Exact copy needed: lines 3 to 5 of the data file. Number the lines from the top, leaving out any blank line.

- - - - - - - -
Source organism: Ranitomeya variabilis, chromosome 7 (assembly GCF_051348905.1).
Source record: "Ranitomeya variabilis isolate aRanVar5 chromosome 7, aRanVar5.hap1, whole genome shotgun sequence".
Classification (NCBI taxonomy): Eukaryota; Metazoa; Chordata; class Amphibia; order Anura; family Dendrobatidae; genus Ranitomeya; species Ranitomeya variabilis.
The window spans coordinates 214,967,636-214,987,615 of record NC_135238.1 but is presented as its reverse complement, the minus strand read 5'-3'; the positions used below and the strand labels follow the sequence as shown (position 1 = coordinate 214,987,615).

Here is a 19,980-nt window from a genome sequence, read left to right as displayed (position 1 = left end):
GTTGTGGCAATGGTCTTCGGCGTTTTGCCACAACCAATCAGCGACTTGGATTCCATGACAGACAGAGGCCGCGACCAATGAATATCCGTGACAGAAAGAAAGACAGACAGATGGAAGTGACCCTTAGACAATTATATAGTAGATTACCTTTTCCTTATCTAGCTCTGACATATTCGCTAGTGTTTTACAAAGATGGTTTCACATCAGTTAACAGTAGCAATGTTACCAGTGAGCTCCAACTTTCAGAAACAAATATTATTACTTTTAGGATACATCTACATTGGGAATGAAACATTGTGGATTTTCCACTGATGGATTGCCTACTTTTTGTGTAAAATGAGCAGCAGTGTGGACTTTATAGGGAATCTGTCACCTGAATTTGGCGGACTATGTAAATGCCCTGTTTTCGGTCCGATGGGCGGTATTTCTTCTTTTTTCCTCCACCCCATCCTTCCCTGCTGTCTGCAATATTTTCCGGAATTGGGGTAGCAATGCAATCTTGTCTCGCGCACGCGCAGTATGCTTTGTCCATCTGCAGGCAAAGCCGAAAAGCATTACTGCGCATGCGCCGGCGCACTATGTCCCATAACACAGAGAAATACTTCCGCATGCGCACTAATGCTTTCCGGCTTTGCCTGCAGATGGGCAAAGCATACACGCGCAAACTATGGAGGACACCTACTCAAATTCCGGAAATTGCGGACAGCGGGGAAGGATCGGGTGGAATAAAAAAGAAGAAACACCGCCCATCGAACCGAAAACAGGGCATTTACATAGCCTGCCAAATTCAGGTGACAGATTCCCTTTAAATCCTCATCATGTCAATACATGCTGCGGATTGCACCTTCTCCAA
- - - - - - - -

Classification (NCBI taxonomy): Eukaryota; Metazoa; Chordata; class Amphibia; order Anura; family Dendrobatidae; genus Ranitomeya; species Ranitomeya variabilis.
The window spans coordinates 214,967,636-214,987,615 of record NC_135238.1 but is presented as its reverse complement, the minus strand read 5'-3'; the positions used below and the strand labels follow the sequence as shown (position 1 = coordinate 214,987,615).

Here is a 19,980-nt window from a genome sequence, read left to right as displayed (position 1 = left end):